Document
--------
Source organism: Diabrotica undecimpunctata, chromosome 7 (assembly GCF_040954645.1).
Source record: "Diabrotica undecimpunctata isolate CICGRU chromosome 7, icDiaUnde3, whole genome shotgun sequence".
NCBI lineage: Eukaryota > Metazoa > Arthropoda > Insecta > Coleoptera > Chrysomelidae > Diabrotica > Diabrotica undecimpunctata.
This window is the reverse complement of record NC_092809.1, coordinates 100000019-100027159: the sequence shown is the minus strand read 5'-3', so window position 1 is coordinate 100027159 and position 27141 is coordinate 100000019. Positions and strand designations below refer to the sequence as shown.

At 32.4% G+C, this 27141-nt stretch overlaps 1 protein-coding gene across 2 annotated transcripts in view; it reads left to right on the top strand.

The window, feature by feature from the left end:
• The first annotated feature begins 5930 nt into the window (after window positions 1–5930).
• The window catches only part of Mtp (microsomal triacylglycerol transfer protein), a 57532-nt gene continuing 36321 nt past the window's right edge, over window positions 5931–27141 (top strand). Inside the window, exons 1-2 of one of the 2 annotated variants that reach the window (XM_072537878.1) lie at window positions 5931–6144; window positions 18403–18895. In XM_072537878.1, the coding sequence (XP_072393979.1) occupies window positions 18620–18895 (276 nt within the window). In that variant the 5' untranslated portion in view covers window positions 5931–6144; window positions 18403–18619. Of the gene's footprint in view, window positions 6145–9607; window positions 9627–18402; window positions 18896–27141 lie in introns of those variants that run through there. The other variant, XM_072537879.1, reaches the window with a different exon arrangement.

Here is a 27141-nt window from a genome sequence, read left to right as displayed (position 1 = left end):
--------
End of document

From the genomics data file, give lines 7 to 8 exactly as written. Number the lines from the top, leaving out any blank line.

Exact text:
• The first annotated feature begins 5930 nt into the window (after window positions 1–5930).
• The window catches only part of Mtp (microsomal triacylglycerol transfer protein), a 57532-nt gene continuing 36321 nt past the window's right edge, over window positions 5931–27141 (top strand). Inside the window, exons 1-2 of one of the 2 annotated variants that reach the window (XM_072537878.1) lie at window positions 5931–6144; window positions 18403–18895. In XM_072537878.1, the coding sequence (XP_072393979.1) occupies window positions 18620–18895 (276 nt within the window). In that variant the 5' untranslated portion in view covers window positions 5931–6144; window positions 18403–18619. Of the gene's footprint in view, window positions 6145–9607; window positions 9627–18402; window positions 18896–27141 lie in introns of those variants that run through there. The other variant, XM_072537879.1, reaches the window with a different exon arrangement.